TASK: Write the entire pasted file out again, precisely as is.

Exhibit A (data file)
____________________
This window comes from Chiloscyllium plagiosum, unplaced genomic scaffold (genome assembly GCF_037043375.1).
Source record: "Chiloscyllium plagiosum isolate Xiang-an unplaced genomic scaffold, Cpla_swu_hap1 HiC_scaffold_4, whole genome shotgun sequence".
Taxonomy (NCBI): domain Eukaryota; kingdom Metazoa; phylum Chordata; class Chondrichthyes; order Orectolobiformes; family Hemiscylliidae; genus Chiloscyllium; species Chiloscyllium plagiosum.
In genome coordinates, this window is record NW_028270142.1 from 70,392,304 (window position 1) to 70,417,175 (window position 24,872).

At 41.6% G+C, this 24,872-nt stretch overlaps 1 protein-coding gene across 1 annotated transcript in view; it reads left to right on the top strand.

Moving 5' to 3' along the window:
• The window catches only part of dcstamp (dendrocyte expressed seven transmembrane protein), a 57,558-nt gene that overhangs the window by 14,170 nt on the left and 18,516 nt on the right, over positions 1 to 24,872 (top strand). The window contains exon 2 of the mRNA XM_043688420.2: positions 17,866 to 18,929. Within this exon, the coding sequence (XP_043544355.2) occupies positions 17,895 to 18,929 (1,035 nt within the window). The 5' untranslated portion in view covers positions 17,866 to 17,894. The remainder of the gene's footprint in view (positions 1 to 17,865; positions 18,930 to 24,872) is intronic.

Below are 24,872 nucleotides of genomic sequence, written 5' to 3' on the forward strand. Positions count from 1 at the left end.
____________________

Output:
This window comes from Chiloscyllium plagiosum, unplaced genomic scaffold (genome assembly GCF_037043375.1).
Source record: "Chiloscyllium plagiosum isolate Xiang-an unplaced genomic scaffold, Cpla_swu_hap1 HiC_scaffold_4, whole genome shotgun sequence".
Taxonomy (NCBI): domain Eukaryota; kingdom Metazoa; phylum Chordata; class Chondrichthyes; order Orectolobiformes; family Hemiscylliidae; genus Chiloscyllium; species Chiloscyllium plagiosum.
In genome coordinates, this window is record NW_028270142.1 from 70,392,304 (window position 1) to 70,417,175 (window position 24,872).

At 41.6% G+C, this 24,872-nt stretch overlaps 1 protein-coding gene across 1 annotated transcript in view; it reads left to right on the top strand.

Moving 5' to 3' along the window:
• The window catches only part of dcstamp (dendrocyte expressed seven transmembrane protein), a 57,558-nt gene that overhangs the window by 14,170 nt on the left and 18,516 nt on the right, over positions 1 to 24,872 (top strand). The window contains exon 2 of the mRNA XM_043688420.2: positions 17,866 to 18,929. Within this exon, the coding sequence (XP_043544355.2) occupies positions 17,895 to 18,929 (1,035 nt within the window). The 5' untranslated portion in view covers positions 17,866 to 17,894. The remainder of the gene's footprint in view (positions 1 to 17,865; positions 18,930 to 24,872) is intronic.

Below are 24,872 nucleotides of genomic sequence, written 5' to 3' on the forward strand. Positions count from 1 at the left end.